Risk‐Treatment Paradox in the Selection of Transradial Access for Percutaneous Coronary Intervention
Resnic, Frederic S.
Matheny, Michael E.
Piemonte, Thomas C.
Robbins, Susan L.
Waldman, Howard M.
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CitationWimmer, Neil J., Frederic S. Resnic, Laura Mauri, Michael E. Matheny, Thomas C. Piemonte, Eugene Pomerantsev, Kalon K. L. Ho, Susan L. Robbins, Howard M. Waldman, and Robert W. Yeh. 2013. “Risk‐Treatment Paradox in the Selection of Transradial Access for Percutaneous Coronary Intervention.” Journal of the American Heart Association: Cardiovascular and Cerebrovascular Disease 2 (3): e000174. doi:10.1161/JAHA.113.000174. http://dx.doi.org/10.1161/JAHA.113.000174.
AbstractBackground: Access site complications contribute to morbidity and mortality during percutaneous coronary intervention (PCI). Transradial arterial access significantly lowers the risk of access site complications compared to transfemoral arteriotomy. We sought to develop a prediction model for access site complications in patients undergoing PCI with femoral arteriotomy, and assess whether transradial access was selectively used in patients at high risk for complications. Methods and Results: We analyzed 17 509 patients who underwent PCI without circulatory support from 2008 to 2011 at 5 institutions. Transradial arterial access was used in 17.8% of patients. In those who underwent transfemoral access, 177 (1.2%) patients had access site complications. Using preprocedural clinical and demographic data, a prediction model for femoral arteriotomy complications was generated. The variables retained in the model included: elevated age (P<0.001), female gender (P<0.001), elevated troponin (P<0.001), decreased renal function or dialysis (P=0.002), emergent PCI (P=0.01), prior PCI (P=0.005), diabetes (P=0.008), and peripheral artery disease (P=0.003). The model showed moderate discrimination (optimism‐adjusted c‐statistic=0.72) and was internally validated via bootstrap resampling. Patients with higher predicted risk of complications via transfemoral access were less likely to receive transradial access (P<0.001). Similar results were seen in patients presenting with and without ST‐segment myocardial infarction and when adjusting for individual physician operator. Conclusions: We generated and validated a model for transfemoral access site complications during PCI. Paradoxically, patients most likely to develop access site complications from transfemoral access, and therefore benefit from transradial access, were the least likely to receive transradial access.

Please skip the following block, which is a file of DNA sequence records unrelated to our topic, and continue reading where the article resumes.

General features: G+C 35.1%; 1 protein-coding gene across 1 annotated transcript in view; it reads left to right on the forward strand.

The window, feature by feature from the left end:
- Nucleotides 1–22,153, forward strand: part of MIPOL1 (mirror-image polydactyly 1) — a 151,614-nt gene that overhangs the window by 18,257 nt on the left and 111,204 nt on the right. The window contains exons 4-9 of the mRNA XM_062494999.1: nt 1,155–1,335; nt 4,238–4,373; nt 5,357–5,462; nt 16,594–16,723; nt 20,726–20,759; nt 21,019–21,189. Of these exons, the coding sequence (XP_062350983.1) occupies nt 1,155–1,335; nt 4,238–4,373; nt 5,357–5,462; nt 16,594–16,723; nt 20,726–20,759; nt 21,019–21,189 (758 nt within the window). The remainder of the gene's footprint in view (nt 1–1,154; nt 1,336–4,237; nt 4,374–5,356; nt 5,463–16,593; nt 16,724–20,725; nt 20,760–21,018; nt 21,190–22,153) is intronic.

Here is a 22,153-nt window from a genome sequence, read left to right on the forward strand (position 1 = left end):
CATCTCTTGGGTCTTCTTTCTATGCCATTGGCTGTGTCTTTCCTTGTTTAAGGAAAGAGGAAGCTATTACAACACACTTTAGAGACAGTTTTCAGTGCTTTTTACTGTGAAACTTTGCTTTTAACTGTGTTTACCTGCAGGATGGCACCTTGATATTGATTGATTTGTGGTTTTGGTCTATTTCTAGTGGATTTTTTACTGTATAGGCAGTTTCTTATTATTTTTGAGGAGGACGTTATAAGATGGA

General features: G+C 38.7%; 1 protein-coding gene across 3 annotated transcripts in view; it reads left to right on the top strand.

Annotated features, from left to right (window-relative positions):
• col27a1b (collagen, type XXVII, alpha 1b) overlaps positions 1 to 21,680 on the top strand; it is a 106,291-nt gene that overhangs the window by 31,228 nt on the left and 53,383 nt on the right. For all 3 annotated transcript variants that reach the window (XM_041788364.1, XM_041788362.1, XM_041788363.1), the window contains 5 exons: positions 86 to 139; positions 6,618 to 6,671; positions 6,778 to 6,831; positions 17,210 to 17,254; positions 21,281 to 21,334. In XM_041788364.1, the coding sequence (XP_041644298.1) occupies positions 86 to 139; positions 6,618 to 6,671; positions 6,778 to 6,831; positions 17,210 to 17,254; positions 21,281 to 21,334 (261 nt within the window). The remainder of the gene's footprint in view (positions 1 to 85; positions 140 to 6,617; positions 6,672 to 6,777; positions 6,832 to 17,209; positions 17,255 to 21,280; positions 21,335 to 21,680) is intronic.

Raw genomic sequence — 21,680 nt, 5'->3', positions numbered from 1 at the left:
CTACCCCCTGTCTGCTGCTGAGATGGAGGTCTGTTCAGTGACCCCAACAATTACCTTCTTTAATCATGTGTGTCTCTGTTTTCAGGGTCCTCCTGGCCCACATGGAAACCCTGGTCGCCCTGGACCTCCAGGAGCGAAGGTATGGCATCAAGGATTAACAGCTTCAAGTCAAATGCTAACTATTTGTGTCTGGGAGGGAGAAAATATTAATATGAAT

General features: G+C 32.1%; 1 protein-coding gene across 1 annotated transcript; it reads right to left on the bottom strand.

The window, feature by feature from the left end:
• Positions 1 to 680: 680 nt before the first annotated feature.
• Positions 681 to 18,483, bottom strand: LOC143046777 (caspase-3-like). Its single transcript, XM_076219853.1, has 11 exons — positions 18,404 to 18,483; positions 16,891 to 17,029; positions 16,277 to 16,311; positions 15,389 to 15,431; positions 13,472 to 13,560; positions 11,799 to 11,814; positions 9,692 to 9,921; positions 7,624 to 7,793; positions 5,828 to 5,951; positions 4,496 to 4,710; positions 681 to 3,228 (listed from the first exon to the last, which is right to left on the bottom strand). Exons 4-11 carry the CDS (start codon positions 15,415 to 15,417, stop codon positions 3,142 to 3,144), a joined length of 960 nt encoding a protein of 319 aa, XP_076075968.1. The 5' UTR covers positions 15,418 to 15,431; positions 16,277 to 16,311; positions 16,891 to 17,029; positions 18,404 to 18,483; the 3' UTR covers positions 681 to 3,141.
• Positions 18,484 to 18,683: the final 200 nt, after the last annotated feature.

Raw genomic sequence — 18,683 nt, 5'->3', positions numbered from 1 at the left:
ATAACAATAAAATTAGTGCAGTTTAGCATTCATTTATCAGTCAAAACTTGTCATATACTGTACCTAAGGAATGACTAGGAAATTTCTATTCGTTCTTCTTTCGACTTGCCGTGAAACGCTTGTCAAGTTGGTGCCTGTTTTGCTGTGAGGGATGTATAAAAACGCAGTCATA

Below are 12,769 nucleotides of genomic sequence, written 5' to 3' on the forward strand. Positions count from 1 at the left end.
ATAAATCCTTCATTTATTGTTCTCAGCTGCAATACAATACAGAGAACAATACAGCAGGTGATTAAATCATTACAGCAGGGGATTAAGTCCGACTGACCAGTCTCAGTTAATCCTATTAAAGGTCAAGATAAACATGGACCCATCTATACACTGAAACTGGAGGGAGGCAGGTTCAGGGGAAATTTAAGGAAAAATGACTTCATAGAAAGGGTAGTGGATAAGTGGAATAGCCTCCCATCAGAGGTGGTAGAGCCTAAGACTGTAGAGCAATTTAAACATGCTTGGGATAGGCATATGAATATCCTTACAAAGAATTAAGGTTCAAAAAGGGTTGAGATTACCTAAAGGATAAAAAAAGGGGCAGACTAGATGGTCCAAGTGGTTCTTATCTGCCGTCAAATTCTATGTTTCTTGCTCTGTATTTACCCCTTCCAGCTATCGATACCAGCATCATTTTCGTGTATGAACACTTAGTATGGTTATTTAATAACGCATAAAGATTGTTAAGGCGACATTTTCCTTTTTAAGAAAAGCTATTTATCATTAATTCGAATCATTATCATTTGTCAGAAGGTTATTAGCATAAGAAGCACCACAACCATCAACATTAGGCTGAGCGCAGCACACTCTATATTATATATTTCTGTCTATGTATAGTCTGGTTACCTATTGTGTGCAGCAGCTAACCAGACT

Citable link to this pagehttp://nrs.harvard.edu/urn-3:HUL.InstRepos:11877099
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